But don’t worry – wars, apparently, are like buses. Just wait, and another one will arrive soon. WORDS: TOM STURROCK
Not to be flippant – civilised countries bear a grave responsibility to prevent genocide. And there remains a robust debate in foreign policy circles about the circumstances that compel Western governments to become involved militarily in the affairs of other states.
London think tank, the Henry Jackson Society, believes only liberal, democratic states are legitimate and that force should be used to prevent genocide and terrorist attacks. Spokesman Michael Weiss insists that the violence committed by Bashar al-Assad’s regime in Syria justifies intervention.
“Russia, Iran and Hezbollah have been ‘intervening’ in Syria’s internal affairs for 10 months,” Weiss says. He insists that, when the regime collapses, the West will need to stop a failed state taking root on the Mediterranean. “Meanwhile, the Arab League, the United States and the European Union have all determined that any claim to sovereignty Assad might have had in 2011 is null and void in 2012.”
Mark Schneider, vice-president of the Washington-based International Crisis Group, is less hawkish, saying that where US interests aren’t directly threatened, diplomatic methods must be exhausted first. “After the events of the past 10 years or so, I think the international community is more aware and determined to use the steps short of military action to resolve these situations,” he says.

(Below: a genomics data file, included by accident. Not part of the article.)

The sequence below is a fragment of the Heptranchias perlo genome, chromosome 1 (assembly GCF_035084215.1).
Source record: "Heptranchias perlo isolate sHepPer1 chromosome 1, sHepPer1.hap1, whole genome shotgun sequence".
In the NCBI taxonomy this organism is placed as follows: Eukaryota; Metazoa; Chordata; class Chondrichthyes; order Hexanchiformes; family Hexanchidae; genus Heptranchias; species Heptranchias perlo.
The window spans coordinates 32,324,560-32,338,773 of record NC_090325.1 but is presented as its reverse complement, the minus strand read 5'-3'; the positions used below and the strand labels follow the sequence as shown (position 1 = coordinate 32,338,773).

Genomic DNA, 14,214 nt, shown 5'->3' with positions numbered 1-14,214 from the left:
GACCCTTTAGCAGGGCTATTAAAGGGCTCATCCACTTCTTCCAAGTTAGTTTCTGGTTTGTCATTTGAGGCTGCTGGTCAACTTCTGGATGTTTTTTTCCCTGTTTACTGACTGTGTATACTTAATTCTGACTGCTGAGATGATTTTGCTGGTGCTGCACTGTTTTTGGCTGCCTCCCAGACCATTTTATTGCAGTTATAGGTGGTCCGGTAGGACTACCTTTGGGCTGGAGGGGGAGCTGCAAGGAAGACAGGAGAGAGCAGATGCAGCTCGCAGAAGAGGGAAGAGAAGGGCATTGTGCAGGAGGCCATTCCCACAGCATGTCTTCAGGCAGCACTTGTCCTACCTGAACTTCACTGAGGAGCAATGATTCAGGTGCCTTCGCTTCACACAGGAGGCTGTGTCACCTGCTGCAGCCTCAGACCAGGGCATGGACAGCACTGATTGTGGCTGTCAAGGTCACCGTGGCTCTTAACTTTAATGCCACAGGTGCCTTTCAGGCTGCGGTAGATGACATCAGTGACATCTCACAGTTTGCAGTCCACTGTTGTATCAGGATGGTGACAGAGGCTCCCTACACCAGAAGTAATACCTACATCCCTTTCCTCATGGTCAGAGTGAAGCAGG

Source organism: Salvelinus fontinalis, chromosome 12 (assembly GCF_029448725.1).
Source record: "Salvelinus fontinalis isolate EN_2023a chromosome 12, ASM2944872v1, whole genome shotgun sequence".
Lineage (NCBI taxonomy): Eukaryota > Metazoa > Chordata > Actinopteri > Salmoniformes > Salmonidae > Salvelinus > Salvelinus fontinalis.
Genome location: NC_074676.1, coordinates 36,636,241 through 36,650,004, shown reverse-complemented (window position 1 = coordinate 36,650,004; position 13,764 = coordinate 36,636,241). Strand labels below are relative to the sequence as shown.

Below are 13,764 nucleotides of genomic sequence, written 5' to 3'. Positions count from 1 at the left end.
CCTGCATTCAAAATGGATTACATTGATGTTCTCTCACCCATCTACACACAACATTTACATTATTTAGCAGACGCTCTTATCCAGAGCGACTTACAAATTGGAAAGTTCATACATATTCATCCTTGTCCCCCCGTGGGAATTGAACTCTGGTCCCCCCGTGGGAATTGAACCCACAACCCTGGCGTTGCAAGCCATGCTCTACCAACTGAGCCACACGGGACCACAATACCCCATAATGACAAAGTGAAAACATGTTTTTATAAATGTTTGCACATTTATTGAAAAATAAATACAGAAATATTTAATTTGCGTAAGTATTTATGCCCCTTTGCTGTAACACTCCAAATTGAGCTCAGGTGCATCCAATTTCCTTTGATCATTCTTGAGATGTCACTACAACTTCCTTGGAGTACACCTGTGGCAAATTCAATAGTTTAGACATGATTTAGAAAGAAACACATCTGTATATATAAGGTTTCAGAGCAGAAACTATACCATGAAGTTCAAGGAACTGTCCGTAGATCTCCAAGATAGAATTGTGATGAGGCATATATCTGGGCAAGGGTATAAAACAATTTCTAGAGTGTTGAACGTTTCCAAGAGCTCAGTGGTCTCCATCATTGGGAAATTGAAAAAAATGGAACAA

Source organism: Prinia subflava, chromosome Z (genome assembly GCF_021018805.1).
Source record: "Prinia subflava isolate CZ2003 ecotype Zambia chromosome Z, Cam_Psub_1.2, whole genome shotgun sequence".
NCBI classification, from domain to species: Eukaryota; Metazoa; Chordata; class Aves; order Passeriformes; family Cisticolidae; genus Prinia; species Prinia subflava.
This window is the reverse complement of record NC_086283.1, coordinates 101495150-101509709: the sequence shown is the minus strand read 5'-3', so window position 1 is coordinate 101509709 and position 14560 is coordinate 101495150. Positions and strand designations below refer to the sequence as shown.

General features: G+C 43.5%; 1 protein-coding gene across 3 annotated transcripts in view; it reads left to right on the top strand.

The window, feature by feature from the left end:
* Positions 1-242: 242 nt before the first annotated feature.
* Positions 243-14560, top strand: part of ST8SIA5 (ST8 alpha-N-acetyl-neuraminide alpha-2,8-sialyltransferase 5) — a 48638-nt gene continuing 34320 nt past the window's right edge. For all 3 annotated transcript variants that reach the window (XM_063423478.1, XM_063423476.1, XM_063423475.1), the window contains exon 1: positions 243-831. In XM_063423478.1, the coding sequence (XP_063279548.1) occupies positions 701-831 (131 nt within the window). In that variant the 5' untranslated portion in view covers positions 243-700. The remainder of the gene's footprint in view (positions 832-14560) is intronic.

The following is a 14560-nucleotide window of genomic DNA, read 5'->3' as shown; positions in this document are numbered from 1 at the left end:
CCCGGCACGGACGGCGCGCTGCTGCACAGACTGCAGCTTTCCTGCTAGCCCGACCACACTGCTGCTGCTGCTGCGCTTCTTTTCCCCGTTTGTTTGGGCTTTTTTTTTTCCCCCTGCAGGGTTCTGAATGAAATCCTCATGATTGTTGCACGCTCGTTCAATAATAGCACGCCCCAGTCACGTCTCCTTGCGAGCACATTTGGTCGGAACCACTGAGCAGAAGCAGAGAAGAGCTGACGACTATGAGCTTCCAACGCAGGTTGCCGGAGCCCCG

Are there no wars that we can all agree on?
Actors playing Bashar al-Assad and Vladimir Putin dumping body bags outside the UN Security Council building
US governments have never been happy about having a communist country idling away just 200 miles south of Miami, and they’ve had a couple of cracks at overthrowing Castro’s government. Most notably in 1961, when the Bay of Pigs invasion ended disastrously and a CIA-trained force of Cuban exiles was routed in three days by the Cuban military.
How loud are the sabres rattling? Castro remains more an irritant than a real threat, so only the most fevered hawks in Washington would entertain a full-scale invasion, as opposed to an ongoing propaganda campaign. In reality, there has already been an invasion: the Cubans took Miami.
You could be forgiven for thinking you’ve seen this episode before: obnoxious Middle Eastern country has designs on WMDs and must be stopped before they succeed – the fate of the world depends on it. Still, Israel aren’t inclined to take any chances, given President Mahmoud Ahmadinejad’s professed aim to “wipe Israel off the map”. It’s fighting talk.
How loud are the sabres rattling? Deafeningly. Israel’s bellicose talk of airstrikes could be a bluff to get China, one of Iran’s major trading partners, to agree to tighter sanctions. But a strike could occur later this year and US warships may be redirected to the Persian Gulf to deter Iranian retaliation.
Iranian president Mahmoud Ahmadinejad
Now Kim Jong-Il has shuffled off the mortal coil (without so much as a parting rendition of So Lonely) North Korea has moved down on the international Shit List. Maybe his chubby-faced son will be as crazy but he deserves the benefit of the doubt – at least until he lobs missiles into Seoul.